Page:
In the iSchool, I am the Director of the Human-Computer Interaction Lab (HCIL).
In the College of Education, I work in the Department of Teaching and Learning, Policy and Leadership (TLPL).
My core research interest is understanding how technology and information can enhance the way we learn and deliver education. I approach this work from two primary lenses:
(1) through design-based research to understand how technology and new media can be used to enhance how young people learn and develop pathways in science, technology, engineering, and math (STEM), and;
(2) through studies that try to understand the socio-technical configurations that arise from the combination of technology, education settings (formal and informal), and people – and how these socio-technical systems could lead to improved social/educational outcomes.
My long-term hope is to inform ideas to improve educational opportunities and environments for learners, by leveraging the opportunities of new technologies.
My work sometimes touches on design (creating the technology and learning environments), understanding users (with a focus on digital youths), and the broader societal contexts (e.g. social inequalities, education institutions) within which learning happens with technology.
Blended Learning (2015-present): I’m engaged in a Researcher-Practitioner Partnership with the Washington DC Public School system to examine their blended-learning reform initiative. We are conducting case studies of how blended learning is changing the configuration of classrooms and teacher practice, and how the district’s reform efforts influence these changes. In addition, we are examining data from the district’s video game and other software platforms to examine relationships to student achievement using various learning analytics and regression methodologies.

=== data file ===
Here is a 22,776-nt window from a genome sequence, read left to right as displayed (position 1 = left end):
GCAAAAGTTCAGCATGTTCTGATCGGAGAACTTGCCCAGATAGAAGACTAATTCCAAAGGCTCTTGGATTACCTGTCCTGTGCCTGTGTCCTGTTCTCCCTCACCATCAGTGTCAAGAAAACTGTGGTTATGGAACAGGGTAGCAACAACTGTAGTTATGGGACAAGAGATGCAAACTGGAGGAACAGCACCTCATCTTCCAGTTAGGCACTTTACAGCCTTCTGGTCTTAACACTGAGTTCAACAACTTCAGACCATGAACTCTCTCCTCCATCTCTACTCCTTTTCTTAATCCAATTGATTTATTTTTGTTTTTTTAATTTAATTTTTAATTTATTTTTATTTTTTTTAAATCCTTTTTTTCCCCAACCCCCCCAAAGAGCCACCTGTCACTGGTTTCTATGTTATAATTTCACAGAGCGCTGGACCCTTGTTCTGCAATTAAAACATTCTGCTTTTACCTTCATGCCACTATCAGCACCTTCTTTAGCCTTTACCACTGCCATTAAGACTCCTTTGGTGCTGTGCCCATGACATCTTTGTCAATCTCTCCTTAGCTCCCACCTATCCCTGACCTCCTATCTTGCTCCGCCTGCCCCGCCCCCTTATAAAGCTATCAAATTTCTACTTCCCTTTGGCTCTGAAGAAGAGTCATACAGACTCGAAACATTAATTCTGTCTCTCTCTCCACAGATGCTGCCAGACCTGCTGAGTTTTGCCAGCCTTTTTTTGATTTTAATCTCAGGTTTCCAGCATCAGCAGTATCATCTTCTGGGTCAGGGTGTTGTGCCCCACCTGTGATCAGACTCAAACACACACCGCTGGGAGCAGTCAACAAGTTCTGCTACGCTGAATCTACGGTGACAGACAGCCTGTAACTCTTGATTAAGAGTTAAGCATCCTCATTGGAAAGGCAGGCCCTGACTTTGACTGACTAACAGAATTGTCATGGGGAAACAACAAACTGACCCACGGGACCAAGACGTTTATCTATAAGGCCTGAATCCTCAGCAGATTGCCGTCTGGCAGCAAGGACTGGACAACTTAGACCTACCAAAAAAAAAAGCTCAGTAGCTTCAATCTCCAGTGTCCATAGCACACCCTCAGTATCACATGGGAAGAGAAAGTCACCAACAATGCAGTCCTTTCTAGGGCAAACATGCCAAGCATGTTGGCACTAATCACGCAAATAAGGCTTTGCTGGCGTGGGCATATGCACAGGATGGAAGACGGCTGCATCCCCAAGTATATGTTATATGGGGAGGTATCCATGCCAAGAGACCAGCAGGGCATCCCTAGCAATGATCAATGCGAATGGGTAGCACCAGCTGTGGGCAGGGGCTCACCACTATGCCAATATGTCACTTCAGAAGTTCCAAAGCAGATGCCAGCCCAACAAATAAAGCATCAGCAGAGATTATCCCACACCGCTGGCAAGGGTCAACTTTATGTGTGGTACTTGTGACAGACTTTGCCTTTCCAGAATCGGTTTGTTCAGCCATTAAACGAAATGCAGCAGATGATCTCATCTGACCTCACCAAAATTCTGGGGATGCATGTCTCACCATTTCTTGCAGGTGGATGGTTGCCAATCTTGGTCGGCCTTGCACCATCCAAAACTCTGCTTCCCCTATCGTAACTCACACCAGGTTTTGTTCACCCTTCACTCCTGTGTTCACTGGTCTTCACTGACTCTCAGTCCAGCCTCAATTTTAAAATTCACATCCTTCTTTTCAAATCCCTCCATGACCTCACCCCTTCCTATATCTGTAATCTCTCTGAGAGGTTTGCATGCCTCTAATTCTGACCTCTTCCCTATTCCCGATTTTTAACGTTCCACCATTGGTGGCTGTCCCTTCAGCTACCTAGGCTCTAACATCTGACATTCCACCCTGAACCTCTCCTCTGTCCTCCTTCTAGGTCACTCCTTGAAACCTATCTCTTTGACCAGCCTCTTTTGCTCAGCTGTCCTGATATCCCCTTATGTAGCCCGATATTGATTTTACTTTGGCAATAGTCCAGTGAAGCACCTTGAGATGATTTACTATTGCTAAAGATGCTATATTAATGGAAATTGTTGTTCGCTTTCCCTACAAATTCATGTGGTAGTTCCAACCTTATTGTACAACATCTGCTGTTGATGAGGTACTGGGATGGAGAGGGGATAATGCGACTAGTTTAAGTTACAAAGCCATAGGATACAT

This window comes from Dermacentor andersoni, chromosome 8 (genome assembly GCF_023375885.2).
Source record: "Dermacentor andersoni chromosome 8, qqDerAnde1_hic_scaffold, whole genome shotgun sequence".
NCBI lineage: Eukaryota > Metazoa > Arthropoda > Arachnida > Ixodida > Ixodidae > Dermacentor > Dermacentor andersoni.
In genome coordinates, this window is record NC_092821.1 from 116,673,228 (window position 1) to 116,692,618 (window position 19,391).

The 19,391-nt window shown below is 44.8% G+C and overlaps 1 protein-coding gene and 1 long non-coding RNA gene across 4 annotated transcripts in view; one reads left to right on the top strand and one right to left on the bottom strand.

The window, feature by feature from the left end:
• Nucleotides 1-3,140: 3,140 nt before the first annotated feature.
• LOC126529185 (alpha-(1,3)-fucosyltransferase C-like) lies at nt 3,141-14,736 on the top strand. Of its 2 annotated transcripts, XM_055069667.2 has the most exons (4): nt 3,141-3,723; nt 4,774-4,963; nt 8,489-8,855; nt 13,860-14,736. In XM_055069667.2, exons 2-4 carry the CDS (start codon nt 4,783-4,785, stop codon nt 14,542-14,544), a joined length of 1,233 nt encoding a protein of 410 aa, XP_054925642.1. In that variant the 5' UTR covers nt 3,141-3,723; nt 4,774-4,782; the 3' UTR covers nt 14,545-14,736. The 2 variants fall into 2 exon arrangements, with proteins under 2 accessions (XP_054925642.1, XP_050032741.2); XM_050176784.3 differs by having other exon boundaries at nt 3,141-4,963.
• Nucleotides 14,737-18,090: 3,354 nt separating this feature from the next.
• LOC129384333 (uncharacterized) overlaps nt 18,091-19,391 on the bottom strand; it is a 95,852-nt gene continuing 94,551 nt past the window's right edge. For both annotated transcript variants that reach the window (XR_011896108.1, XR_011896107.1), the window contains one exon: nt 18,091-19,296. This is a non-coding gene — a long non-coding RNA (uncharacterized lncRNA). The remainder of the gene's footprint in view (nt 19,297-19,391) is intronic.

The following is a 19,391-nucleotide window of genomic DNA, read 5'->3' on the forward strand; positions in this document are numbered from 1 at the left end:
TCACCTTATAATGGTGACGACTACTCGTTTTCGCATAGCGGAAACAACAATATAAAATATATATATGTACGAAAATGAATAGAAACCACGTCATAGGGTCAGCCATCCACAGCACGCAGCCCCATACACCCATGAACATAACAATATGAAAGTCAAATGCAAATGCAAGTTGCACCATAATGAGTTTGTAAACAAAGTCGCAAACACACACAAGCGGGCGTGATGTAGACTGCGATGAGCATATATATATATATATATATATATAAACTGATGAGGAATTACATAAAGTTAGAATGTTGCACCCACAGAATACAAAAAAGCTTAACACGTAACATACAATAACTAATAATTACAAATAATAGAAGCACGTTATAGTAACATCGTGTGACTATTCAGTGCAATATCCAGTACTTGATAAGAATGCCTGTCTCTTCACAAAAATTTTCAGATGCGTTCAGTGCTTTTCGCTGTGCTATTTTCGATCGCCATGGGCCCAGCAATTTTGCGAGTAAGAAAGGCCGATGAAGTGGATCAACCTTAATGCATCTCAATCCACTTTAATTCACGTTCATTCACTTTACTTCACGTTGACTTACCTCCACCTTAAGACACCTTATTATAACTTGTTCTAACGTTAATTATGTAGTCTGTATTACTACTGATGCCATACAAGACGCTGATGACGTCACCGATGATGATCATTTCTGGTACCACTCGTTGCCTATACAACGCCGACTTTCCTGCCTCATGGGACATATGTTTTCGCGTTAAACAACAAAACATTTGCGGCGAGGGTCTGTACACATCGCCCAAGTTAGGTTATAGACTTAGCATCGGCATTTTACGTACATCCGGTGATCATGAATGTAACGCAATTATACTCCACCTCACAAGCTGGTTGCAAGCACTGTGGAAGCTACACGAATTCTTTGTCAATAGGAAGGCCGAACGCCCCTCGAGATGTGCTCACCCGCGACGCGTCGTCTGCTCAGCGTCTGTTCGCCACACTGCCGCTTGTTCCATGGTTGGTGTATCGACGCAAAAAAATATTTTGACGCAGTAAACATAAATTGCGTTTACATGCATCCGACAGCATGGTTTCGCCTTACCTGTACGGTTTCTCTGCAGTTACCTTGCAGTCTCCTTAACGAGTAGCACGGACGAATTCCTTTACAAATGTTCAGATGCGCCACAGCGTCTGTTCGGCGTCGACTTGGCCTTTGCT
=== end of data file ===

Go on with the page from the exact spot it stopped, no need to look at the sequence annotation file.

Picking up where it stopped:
ScienceKit for Science Everywhere (2014-present): I’m co-leading the design of a social media tool (formerly called SINQ, and now evolved into an app called ScienceKit), that is designed to allow children to capture their everyday life (in pictures and other media) like they would in tools like Instagram, but in the process view the world through a lens of scientific inquiry. We are also designing public interactive displays, to encourage neighborhoods to engage in joint science inquiry with children. In this design-based research, we are studying how to help kids develop dispositions towards science through such social media participation.
ARGs (2013-present): I’m working with colleagues to develop two large-scale, Alternate Reality Games, that will be designed to engage under-represented teenagers in STEM learning. We are exploring how the design of these large-scale, collaborative experiences push our thinking about informal science education.
Sci-Dentity (2011-2014): In the Sci-Dentity project, we designed and studied an after-school program in Washington DC public middle schools, where learners used new media projects and science fiction to explore the relevance of science, technology, engineering, and math (STEM) in everyday life. This design-based research project examined how new models of learning like interest-driven, connected learning work (and sometimes don’t work) for under-represented, urban youth as they work to develop identities that integrate STEM. We are currently analyzing our corpus of qualitative data and preparing papers of our work for publication.
Open Education (2012-2014): In this project, I collaborated with the Peer 2 Peer University (P2PU) to explore how we can design and leverage open education platforms to help learners build their own experiences. We are preparing P2PU data for open sharing in the research community, and using data science and quantitative methods to conduct studies of how this open ecoystem is working. (more here)